Liquid Chromatography Coupled with Tandem Mass Spectrometry for Clinical Applications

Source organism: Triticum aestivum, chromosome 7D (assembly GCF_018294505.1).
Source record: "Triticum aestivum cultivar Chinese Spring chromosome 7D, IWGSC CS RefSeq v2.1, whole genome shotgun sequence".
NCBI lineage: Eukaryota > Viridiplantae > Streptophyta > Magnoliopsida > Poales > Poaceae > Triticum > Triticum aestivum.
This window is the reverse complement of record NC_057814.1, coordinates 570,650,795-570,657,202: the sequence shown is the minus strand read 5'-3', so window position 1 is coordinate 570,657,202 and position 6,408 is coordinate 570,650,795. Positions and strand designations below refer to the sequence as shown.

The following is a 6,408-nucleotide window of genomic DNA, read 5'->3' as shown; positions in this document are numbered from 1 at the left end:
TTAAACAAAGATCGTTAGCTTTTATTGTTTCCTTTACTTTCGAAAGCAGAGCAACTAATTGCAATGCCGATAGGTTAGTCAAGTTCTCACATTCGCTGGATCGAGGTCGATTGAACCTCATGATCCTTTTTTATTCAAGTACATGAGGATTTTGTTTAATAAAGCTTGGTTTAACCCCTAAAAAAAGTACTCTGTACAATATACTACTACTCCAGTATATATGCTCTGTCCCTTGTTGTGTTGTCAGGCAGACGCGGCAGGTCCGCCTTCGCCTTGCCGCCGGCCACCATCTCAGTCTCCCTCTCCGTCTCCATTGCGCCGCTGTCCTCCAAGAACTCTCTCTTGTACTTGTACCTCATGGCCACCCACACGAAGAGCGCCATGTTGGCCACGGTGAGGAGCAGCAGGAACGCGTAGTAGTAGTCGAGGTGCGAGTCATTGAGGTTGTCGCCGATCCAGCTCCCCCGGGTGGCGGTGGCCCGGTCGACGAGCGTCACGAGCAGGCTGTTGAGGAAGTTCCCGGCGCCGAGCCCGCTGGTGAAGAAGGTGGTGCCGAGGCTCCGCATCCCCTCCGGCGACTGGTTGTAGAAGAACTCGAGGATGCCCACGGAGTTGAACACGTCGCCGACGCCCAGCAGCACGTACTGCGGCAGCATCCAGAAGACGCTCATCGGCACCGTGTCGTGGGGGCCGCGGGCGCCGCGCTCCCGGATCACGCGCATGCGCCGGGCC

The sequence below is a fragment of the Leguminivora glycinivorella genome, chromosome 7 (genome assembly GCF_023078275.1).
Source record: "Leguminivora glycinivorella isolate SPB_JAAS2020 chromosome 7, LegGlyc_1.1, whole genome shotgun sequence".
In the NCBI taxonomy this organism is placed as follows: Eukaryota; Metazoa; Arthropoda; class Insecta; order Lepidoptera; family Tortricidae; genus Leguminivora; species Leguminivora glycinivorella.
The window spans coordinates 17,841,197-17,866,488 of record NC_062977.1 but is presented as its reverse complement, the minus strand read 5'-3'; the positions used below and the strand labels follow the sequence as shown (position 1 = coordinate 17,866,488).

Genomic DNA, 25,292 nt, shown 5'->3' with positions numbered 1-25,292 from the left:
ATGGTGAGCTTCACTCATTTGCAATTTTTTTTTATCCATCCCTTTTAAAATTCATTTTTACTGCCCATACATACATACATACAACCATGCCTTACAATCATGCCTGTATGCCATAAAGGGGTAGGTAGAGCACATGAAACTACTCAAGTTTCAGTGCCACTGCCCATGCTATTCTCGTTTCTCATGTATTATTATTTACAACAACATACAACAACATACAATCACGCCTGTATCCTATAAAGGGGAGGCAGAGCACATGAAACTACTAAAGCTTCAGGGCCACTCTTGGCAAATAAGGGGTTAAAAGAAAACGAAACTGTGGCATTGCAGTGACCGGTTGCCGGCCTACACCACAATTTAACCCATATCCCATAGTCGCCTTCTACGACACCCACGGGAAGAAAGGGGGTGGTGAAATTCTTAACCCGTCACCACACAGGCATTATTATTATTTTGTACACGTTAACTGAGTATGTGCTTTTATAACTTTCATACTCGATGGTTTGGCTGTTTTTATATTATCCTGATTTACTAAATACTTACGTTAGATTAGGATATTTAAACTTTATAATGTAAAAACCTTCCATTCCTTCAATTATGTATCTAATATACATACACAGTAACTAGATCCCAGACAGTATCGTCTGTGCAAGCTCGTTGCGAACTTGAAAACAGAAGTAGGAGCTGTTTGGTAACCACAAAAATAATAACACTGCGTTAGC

The use of mass spectrometry (MS) in clinical diagnosis goes back to the early 1970s with the application of gas chromatography (GC)–MS to the determination of a variety of biologically significant molecules. Because GC requires a certain level of analyte volatility, and since most biologically active molecules are polar, thermolabile, and involatile, elaborate extraction and derivatization protocols needed to be devised to make GC–MS useful for the analysis of clinically relevant samples. To make sample analysis less difficult by MS there had been a significant amount of R&D invested over several decades aimed at coupling high performance liquid chromatography (HPLC) with MS since HPLC is a much better separation technology than GC for polar thermolabile biologically relevant molecules. This coupling was not without significant challenges; most of the LC–MS coupling techniques that evolved during the 1970s and 1980s were not very successful, and many of those that enjoyed some widespread..